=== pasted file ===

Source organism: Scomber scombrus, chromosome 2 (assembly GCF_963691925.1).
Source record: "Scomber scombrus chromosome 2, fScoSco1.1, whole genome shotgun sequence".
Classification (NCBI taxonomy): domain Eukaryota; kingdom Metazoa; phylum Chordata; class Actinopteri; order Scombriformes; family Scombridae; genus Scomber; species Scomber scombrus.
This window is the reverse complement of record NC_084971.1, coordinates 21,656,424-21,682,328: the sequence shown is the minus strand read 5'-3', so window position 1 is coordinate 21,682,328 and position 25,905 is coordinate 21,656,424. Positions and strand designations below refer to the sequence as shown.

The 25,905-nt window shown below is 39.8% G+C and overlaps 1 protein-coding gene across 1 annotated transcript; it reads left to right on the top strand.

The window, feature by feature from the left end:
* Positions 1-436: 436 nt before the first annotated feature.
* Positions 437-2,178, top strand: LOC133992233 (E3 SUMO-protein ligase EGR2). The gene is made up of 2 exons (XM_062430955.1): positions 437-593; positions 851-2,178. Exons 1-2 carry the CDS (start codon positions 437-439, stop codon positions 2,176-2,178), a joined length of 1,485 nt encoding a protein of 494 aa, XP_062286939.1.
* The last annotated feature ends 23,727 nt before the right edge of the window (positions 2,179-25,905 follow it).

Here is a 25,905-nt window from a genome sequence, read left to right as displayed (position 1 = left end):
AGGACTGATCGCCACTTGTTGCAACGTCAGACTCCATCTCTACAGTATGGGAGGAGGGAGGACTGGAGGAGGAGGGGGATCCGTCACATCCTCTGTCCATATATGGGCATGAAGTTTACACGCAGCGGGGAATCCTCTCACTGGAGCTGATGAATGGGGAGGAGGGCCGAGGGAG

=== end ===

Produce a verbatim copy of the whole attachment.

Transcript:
Source organism: Scomber scombrus, chromosome 2 (assembly GCF_963691925.1).
Source record: "Scomber scombrus chromosome 2, fScoSco1.1, whole genome shotgun sequence".
Classification (NCBI taxonomy): domain Eukaryota; kingdom Metazoa; phylum Chordata; class Actinopteri; order Scombriformes; family Scombridae; genus Scomber; species Scomber scombrus.
This window is the reverse complement of record NC_084971.1, coordinates 21,656,424-21,682,328: the sequence shown is the minus strand read 5'-3', so window position 1 is coordinate 21,682,328 and position 25,905 is coordinate 21,656,424. Positions and strand designations below refer to the sequence as shown.

The 25,905-nt window shown below is 39.8% G+C and overlaps 1 protein-coding gene across 1 annotated transcript; it reads left to right on the top strand.

The window, feature by feature from the left end:
* Positions 1-436: 436 nt before the first annotated feature.
* Positions 437-2,178, top strand: LOC133992233 (E3 SUMO-protein ligase EGR2). The gene is made up of 2 exons (XM_062430955.1): positions 437-593; positions 851-2,178. Exons 1-2 carry the CDS (start codon positions 437-439, stop codon positions 2,176-2,178), a joined length of 1,485 nt encoding a protein of 494 aa, XP_062286939.1.
* The last annotated feature ends 23,727 nt before the right edge of the window (positions 2,179-25,905 follow it).

Here is a 25,905-nt window from a genome sequence, read left to right as displayed (position 1 = left end):
AGGACTGATCGCCACTTGTTGCAACGTCAGACTCCATCTCTACAGTATGGGAGGAGGGAGGACTGGAGGAGGAGGGGGATCCGTCACATCCTCTGTCCATATATGGGCATGAAGTTTACACGCAGCGGGGAATCCTCTCACTGGAGCTGATGAATGGGGAGGAGGGCCGAGGGAG